Is Your Child Acting Out? It Might Be a Sleep Disorder
Obstructive Sleep Apnea (OSA), is a disorder that blocks the airway, causing wakeful, restless sleep. A child with OSA may stop breathing for a moment, but will awaken and start to breath again.
The best place to begin is with a sleep evaluation at Asante Physician Partners Pulmonary Consultants & Sleep Specialists and then follow-up with a sleep study. The Asante Sleep Center in Medford offers sleep studies for children, ages 3 and up.
Obstructive sleep apnea leaves adults tired and miserable all day. But it often has the opposite effect in children, causing symptoms that mimic attention deficit hyperactivity disorder (ADHD).
If your child exhibits symptoms of OSA, such as snoring, sleeping with their mouth open, daytime sleepiness, irritability, behavioral problems etc. (For more information, visit www.sleepeducation.org), he or she should be evaluated. A sleep study is the only certain way to make a diagnosis.
"We can diagnose most pediatric sleep disorders," says Beth Mortonson, Clinical Manager of The Asante Sleep Center. "And we have seen remarkable turnarounds in the behavior of children treated for sleep apnea."
To get a sleep study for your child, contact your physician. For more information, call Asante Sleep Center in Medford at (541) 789-4320 or Grants Pass at (541) 472-7533.
Can it Affect My Child's Health?
A child with OSA may have poor health and growth, difficulty concentrating and/or developmental delay, hyperactivity and behavioral problems.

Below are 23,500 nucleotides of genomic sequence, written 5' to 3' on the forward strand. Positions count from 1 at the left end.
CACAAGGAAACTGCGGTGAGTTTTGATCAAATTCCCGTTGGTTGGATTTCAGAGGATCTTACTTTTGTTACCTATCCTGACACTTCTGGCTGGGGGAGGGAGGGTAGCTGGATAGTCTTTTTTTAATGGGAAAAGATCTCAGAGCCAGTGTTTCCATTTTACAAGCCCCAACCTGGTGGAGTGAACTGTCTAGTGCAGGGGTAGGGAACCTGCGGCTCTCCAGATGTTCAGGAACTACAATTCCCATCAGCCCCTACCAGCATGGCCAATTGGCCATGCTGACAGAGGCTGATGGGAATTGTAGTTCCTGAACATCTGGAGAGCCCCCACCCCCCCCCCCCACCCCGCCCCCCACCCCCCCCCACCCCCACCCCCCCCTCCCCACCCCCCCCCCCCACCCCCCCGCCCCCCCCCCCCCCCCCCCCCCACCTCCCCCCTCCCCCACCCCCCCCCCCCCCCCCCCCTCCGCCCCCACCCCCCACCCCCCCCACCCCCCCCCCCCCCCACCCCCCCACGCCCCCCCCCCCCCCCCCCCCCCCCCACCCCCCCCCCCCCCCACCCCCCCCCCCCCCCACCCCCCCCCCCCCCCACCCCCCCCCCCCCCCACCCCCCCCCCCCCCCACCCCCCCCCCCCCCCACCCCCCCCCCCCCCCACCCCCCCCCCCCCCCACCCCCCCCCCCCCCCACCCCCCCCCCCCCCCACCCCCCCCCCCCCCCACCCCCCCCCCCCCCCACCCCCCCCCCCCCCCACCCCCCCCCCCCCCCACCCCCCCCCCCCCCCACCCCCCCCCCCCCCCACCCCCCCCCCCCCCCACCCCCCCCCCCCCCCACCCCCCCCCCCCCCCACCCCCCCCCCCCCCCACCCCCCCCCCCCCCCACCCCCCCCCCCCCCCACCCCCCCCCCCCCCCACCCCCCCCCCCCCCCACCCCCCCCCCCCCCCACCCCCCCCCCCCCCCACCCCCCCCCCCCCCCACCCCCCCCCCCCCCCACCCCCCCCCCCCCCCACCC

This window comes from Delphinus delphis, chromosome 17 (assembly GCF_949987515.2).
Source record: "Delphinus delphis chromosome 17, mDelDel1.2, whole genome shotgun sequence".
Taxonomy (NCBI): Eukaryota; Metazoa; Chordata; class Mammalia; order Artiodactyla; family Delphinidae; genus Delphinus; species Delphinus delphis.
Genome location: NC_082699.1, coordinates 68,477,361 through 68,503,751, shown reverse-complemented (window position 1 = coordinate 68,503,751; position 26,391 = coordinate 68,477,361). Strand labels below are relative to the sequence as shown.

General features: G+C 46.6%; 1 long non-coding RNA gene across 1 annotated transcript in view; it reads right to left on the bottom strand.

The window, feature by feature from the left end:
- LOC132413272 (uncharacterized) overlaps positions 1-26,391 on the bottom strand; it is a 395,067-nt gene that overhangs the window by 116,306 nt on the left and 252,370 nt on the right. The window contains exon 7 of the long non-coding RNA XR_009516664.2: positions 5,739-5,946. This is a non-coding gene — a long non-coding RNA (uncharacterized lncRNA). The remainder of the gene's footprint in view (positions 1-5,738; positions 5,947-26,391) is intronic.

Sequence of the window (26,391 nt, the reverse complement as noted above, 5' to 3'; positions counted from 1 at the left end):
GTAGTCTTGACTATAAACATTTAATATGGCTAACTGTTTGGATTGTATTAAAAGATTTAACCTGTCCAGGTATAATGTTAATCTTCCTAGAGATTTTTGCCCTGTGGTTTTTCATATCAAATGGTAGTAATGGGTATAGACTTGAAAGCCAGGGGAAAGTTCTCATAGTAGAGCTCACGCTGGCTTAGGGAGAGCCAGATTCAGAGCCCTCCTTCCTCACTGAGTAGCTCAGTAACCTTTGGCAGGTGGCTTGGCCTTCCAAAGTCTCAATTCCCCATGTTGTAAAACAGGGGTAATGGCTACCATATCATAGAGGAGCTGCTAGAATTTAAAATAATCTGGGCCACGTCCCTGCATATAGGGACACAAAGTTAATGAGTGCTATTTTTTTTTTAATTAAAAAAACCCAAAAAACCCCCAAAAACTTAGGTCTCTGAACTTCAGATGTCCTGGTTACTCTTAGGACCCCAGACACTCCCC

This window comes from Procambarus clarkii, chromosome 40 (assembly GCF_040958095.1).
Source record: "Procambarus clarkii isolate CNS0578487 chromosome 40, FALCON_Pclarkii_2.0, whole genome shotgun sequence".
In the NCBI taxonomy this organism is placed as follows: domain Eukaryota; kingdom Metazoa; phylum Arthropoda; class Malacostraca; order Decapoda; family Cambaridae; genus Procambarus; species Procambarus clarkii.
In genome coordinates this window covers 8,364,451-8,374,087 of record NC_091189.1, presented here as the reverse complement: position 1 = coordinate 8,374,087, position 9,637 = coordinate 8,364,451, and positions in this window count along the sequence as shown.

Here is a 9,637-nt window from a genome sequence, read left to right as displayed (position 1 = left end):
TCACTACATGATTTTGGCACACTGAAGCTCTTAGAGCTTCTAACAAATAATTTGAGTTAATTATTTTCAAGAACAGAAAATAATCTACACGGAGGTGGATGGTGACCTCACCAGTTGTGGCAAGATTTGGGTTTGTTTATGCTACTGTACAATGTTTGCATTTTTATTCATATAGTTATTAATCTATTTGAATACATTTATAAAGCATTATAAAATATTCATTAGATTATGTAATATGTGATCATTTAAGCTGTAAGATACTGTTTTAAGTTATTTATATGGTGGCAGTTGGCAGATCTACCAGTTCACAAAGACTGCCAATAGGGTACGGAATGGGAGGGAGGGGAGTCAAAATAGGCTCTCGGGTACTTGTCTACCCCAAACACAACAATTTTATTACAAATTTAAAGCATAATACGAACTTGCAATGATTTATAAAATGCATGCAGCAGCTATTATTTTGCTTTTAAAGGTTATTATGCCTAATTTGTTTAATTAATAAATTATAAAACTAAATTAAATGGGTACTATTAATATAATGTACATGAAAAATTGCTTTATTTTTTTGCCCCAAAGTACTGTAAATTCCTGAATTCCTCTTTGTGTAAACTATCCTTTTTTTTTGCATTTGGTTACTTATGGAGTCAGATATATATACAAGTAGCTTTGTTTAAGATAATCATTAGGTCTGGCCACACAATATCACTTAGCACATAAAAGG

A child with sleep apnea may never reach or maintain deep sleep, preventing the release of growth hormone and making his or her heart work overtime by constantly speeding up to try and overcome the apnea so they can breathe.
So, What is Child Obstructive Sleep Apnea?
Here are some facts about sleep apnea he says parents should know.
What it is
Childhood obstructive sleep apnea (OSA) is characterized by episodic upper airway obstruction that occurs during sleep.
In non-obese and otherwise healthy children younger than 8 years, OSA occurrence is estimated at 1-3 percent. Obesity confers 4-fold to 5-fold added risk for sleep-disordered breathing.
Large tonsils and adenoids are the most common cause of obstructive sleep apnea in children.
What to do if OSA is suspected
Parents should consult with their child's primary care provider for a referral to certified sleep experts, Asante Physician Partners Pulmonary Consultants & Sleep Specialists for evaluation and possible sleep study. If apnea is diagnosed, the child may be referred to an ear, nose, and throat (ENT) physician for further diagnosis and treatment.
Ten Signs That Point to Sleep Disorder
If your child exhibits any of the following signs, a sleep evaluation and/or study might be needed:
- Sleeps restlessly, maybe in an abnormal position, with head off the bed or propped up with many pillows.
- Snores loudly and often
- Stops breathing during the night for a short period—followed by snorting or gasping or completely waking up
- Sweats heavily during sleep
- Has school discipline or other behavioral problems such as irritability, aggression, or simply “cranky”
- Is difficult to wake up, even after a long sleep.
- Has headaches during the day, particularly in the morning
- Falls asleep or daydreams in school or at home
- Has attention deficit disorder with hyperactivity (ADHD)
- Bedwetting that isn’t outgrown at a typical age, especially if snoring is present